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I love sunflowers in all their phases - from bud to dried. This particular blossom had started to dry. I was intrigued by the textures and shapes of the sunflower's petals as they dried and aged. The arrangement of shapes by nature was as beautiful to me in age as they were in youth.
From Wikipedia: Sunflower (Helianthus annuus) is an annual plant native to the Americas. It possesses a large inflorescence (flowering head), and its name is derived from the flower's shape and image, which is often used to depict the sun. The plant has a rough, hairy stem, broad, coarsely toothed, rough leaves and circular heads of flowers. The heads consist of many individual flowers which mature into seeds, often in the hundreds, on a receptacle base. From the Americas, sunflower seeds were brought to Europe in the 16th century, where, along with sunflower oil, they became a widespread cooking ingredient. Leaves of the sunflower can be used as cattle feed, while the stems contain a fibre which may be used in paper production.
What is usually called the "flower" on a mature sunflower is actually a "flower head" (also known as a "composite flower") of numerous florets (small flowers) crowded together. The outer petal-bearing florets (ray florets) are sterile and can be yellow, red, orange, or other colors. The florets inside the circular head are called disc florets, which mature into seeds.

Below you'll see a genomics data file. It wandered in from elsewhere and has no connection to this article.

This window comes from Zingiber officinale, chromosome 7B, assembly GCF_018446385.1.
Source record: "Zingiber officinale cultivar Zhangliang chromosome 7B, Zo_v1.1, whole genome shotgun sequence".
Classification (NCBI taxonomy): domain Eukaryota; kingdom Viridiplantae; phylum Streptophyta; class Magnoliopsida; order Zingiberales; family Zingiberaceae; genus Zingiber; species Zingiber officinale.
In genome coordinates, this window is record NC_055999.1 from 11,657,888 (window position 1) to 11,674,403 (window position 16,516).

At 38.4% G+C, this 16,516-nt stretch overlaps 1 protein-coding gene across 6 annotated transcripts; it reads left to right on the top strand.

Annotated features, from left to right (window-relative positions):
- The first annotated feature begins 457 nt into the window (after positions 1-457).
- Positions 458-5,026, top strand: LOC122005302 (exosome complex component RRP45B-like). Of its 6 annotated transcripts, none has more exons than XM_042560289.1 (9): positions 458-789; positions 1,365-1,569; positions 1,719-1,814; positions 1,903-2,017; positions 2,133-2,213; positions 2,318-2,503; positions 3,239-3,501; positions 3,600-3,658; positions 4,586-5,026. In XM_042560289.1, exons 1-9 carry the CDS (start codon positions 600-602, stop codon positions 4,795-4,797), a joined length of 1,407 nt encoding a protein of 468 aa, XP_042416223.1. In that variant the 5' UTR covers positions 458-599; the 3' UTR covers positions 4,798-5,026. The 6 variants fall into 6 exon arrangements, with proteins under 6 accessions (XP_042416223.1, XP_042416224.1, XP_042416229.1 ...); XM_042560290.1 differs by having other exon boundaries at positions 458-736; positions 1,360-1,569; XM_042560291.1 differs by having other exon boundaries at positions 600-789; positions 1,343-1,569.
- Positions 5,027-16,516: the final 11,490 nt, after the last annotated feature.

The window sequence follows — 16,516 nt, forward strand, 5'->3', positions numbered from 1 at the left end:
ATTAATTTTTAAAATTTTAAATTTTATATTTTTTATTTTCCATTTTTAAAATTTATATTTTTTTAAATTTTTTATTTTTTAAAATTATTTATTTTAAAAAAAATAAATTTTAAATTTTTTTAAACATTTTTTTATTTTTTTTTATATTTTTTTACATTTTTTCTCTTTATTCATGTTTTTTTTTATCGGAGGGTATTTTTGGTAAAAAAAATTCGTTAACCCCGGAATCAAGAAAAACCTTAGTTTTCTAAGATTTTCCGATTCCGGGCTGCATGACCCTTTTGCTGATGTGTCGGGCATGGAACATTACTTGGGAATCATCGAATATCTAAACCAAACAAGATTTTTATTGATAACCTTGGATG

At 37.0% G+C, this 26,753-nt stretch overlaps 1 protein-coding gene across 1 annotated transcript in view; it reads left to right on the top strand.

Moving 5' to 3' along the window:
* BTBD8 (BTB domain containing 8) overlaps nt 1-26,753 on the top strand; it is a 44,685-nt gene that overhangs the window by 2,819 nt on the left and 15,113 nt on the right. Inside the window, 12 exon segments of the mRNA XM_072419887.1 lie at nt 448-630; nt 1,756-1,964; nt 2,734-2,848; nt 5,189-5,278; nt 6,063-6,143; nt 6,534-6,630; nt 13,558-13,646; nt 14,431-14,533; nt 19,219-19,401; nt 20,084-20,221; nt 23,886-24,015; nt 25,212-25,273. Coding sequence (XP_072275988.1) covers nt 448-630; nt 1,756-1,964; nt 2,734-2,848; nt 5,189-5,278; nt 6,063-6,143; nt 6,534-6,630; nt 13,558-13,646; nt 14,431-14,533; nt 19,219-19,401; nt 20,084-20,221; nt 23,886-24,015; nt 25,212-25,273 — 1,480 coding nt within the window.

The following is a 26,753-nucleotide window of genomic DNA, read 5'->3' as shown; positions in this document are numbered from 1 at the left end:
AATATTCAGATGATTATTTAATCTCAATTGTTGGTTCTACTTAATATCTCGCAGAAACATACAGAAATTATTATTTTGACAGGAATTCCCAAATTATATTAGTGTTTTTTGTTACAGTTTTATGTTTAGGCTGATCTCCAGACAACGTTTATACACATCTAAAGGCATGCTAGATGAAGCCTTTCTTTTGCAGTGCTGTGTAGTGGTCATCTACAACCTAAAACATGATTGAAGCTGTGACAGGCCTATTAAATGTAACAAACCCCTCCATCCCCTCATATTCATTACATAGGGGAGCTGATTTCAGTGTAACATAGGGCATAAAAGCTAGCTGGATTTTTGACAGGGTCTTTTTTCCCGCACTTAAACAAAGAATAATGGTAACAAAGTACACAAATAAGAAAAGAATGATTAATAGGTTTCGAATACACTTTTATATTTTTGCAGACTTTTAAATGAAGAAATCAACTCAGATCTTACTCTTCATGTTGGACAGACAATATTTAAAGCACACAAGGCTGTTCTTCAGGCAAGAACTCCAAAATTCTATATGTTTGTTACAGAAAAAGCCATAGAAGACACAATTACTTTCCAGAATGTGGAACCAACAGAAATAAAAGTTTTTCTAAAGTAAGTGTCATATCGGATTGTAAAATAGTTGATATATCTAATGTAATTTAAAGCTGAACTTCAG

The flower petals within the sunflower's cluster are always in a spiral pattern. Generally, each floret is oriented toward the next by approximately the golden angle, producing a pattern of interconnecting spirals, where the number of left spirals and the number of right spirals are successive Fibonacci numbers. Typically, there are 34 spirals in one direction and 55 in the other; on a very large sunflower there could be 89 in one direction and 144 in the other. This pattern produces the most efficient packing of seeds within the flower head.
Sunflowers commonly grow to heights between 1.5 and 3.5 m (5 - 12 ft.). The tallest sunflower confirmed by Guinness World Records is 8.0 m (2009, Germany). In 16th century Europe the record was already 7.3 m (24 ft., Spain). Most cultivars are variants of H. annuus, but four other species (all perennials) are also domesticated. This includes H. tuberosus, the Jerusalem Artichoke, which produces edible tubers.
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February 28th, 2013
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